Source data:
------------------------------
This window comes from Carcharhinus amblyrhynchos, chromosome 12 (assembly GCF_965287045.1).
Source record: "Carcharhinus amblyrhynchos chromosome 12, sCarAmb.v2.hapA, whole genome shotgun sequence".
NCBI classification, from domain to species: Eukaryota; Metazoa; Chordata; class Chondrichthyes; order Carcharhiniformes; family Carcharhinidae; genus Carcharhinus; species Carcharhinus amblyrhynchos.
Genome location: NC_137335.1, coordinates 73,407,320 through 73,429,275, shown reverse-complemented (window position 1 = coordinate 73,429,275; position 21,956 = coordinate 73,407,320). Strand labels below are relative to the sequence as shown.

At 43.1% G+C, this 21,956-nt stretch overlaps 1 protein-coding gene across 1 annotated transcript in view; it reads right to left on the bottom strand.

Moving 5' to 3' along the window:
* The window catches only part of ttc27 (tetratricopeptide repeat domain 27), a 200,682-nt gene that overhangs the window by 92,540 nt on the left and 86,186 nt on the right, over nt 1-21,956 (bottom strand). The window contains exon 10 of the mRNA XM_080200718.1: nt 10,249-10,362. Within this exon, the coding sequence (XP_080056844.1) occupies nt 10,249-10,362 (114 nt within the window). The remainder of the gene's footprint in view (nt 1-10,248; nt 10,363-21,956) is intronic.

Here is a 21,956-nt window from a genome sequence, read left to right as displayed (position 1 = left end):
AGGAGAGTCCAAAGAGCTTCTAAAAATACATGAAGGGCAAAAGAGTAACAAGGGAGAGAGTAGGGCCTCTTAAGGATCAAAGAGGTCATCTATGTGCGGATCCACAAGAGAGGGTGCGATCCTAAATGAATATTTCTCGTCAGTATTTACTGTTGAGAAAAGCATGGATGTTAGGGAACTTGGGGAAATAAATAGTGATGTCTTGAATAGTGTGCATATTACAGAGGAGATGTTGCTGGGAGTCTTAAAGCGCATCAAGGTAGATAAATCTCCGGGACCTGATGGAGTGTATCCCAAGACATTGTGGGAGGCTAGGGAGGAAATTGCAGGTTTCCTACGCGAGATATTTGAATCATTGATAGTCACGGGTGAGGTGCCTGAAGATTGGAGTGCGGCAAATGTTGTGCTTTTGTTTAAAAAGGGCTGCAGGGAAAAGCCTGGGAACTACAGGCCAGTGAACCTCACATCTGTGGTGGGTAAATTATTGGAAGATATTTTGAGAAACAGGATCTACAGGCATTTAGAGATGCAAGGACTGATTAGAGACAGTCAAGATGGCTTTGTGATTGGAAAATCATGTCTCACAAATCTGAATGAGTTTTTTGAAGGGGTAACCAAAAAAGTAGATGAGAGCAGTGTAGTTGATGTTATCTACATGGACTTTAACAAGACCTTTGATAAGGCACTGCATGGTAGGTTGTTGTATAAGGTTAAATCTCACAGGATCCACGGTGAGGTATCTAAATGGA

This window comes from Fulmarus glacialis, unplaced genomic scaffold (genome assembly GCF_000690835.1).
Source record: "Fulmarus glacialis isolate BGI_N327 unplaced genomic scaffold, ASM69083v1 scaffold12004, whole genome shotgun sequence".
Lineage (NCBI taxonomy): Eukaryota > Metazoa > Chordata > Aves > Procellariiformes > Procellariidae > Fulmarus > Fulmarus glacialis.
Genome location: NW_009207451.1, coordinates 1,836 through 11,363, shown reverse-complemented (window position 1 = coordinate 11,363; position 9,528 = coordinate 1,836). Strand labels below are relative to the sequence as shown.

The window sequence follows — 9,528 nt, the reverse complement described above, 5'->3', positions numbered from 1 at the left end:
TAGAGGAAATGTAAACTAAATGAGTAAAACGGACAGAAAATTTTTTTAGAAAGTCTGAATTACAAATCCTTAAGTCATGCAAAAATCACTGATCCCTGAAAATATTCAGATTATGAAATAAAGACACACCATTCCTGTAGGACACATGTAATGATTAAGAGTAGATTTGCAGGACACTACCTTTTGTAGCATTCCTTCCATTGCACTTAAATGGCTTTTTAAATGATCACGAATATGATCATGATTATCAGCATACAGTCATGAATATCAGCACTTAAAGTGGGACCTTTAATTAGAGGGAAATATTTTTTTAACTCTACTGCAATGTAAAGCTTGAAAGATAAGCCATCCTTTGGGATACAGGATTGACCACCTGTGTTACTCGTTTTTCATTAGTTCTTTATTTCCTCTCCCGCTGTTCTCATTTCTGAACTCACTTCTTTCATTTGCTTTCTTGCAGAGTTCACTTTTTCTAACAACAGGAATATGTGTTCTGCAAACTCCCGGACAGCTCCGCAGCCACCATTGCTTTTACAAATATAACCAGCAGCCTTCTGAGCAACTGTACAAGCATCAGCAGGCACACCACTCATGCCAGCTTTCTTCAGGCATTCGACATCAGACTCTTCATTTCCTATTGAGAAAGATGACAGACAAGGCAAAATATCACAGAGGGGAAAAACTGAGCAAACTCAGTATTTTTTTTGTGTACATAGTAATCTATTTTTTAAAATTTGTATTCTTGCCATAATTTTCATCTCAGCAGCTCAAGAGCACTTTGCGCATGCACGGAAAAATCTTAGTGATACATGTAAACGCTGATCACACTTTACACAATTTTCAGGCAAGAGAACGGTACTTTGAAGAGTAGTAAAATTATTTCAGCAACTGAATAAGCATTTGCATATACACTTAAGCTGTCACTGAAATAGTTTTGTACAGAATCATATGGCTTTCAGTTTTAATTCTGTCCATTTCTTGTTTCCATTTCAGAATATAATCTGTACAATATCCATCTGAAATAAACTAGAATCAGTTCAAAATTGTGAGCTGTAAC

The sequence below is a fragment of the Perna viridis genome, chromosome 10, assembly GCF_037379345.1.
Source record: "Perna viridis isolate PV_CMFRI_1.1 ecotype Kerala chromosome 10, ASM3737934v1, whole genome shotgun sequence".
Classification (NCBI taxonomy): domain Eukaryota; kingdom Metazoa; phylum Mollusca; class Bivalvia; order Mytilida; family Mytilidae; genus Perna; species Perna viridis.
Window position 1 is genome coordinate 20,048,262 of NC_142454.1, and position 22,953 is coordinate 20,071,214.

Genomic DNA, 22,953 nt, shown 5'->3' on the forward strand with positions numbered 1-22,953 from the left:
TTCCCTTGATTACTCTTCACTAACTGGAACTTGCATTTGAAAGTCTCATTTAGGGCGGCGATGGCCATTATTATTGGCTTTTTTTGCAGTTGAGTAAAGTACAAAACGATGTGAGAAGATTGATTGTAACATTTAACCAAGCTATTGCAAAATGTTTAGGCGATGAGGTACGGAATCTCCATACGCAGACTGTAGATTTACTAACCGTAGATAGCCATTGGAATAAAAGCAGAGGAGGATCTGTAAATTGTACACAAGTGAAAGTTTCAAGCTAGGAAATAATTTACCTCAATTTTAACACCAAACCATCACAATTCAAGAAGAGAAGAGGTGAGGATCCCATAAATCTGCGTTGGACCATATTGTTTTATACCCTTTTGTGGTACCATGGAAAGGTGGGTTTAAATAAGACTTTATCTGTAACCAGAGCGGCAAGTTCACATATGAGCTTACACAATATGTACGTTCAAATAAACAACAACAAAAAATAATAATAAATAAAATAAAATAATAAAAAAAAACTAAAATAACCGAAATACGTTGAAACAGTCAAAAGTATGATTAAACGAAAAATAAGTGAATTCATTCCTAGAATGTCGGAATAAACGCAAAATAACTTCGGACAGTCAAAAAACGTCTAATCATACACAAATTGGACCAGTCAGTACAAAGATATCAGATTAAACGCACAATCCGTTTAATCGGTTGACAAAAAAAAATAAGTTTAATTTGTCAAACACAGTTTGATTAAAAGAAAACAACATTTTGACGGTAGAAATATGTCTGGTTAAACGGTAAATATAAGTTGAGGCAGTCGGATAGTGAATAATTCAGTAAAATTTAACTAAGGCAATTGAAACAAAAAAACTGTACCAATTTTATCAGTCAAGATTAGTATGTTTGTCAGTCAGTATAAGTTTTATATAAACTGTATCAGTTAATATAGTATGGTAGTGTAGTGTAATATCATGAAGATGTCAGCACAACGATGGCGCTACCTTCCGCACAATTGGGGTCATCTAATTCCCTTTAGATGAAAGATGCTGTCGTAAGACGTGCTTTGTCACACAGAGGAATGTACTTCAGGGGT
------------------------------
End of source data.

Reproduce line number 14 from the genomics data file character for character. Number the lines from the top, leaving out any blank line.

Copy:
The window sequence follows — 9,528 nt, the reverse complement described above, 5'->3', positions numbered from 1 at the left end: